Growing Up, Poetry, Things I Can

75. Things I Can Lay Down: A Nest under Sky

From the dining table of a rich absent landlord,
from a rooftop tilting over
screaming streets,
from the hide of a man
whose soft fangs belie
battles he claims
as the source of his scars,
I plucked splinters
and locks of discarded hair.

I was ravenous
even for hollow breath
echoing against a bare wooden
belly. Strings cut flesh to callous
and every song clanged
like paper against my hunger.
I tried to pry frets
from the neck. I tried to harvest
spider legs.

A sign was necessary. A silver
ring or maybe a strip
of fur curling on the tip
of a thorn. I walked
not away. Something else.


a canopy of sumac, bent like a crooked
house, I passed
through to the first division
and pressed petals
back into their seed.
I swaddled my thighs
in creek water. I bled
into moss.

I lay down a bed like a bow
to the half open moon.
The voice I used to call
up the shape of a home in the sky
Goodnight you moonlight ladies
was the same lunatic jabber
of coyotes coursing through folds
in a mist forever closing
between us.

I wake now to the face of a frozen sun,
my bones young and brittle, hung
with crystal globes and gloved
in frost. I glitter like grass
and shatter in the light. Blowing
out from a depression
in the earth shaped like someone
I catch a full spectrum
of morning

in each one
of my birth’s hundred
billion prisms
every time
I refuse
to die.


1 thought on “75. Things I Can Lay Down: A Nest under Sky”

  1. katie ford’s speak to us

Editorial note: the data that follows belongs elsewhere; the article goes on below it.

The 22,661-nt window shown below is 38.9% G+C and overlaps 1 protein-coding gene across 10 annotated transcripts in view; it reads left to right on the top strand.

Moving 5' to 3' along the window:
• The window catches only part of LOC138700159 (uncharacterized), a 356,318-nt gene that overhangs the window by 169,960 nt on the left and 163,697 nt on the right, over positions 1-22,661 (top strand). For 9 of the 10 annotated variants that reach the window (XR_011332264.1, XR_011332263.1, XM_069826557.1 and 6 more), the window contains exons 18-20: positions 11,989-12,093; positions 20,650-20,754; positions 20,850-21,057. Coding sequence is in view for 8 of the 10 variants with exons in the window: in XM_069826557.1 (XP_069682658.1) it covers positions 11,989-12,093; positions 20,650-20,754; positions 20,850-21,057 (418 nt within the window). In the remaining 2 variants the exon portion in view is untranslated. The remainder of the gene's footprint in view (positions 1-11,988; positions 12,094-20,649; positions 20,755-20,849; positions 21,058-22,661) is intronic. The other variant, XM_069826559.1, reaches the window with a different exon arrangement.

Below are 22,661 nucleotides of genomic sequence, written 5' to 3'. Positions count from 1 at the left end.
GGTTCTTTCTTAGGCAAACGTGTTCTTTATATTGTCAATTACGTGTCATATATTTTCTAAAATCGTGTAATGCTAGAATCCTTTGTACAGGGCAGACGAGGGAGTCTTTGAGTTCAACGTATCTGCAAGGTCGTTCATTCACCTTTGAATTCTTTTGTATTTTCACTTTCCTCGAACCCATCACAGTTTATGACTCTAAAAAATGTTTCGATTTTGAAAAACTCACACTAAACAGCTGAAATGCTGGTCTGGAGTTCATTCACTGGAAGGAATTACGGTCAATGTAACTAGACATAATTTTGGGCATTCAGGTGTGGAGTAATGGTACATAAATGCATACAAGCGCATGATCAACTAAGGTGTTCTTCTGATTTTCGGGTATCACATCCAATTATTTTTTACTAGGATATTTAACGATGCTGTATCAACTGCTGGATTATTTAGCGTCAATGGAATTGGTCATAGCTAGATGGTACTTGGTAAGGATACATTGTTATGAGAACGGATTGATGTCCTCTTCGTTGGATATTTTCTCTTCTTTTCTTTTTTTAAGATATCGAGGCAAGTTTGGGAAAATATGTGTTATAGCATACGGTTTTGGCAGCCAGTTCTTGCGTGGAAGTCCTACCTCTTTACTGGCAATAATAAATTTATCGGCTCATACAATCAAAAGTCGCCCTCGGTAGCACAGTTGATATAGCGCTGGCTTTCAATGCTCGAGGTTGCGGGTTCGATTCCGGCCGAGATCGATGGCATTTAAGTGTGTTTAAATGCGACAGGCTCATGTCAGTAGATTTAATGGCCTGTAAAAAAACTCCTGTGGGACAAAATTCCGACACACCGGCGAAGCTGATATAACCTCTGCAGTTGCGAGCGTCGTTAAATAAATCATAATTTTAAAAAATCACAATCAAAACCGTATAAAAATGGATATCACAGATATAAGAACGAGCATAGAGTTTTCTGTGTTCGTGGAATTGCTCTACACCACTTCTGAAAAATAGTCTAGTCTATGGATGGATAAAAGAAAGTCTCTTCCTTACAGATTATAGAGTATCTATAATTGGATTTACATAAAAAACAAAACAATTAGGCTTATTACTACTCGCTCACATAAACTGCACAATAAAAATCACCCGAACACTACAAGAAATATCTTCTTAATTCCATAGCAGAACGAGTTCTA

For all of my years, I’ve read only living signs—
    bodies in jealousy, bodies in battle,
    bodies growing disease like mushroom coral.
    It is tiresome, tiresome, describing
    fir cones waiting for fires to catch their human ribs
    into some slow, future forest.

    My beloved, he tires of me, and he should—
    my complaints the same, his recourse
    the same, invoking the broad, cool sheet suffering drapes
    over the living freeze of heart after heart,
    and never by that heart’s fault—the heart did not make itself,
    the face did not fashion its jutting jawbone
    to wail across the plains or beg the bare city.

    I will no longer tally the broken, ospreyed oceans,
    the figs that outlived summer
    or the tedious mineral angles and
    their suction of light.

    Have you died? Then speak.
    You must see the living
    are too small as they are,
    lonesome for more
    and in varieties of pain
    only you can bring into right view.

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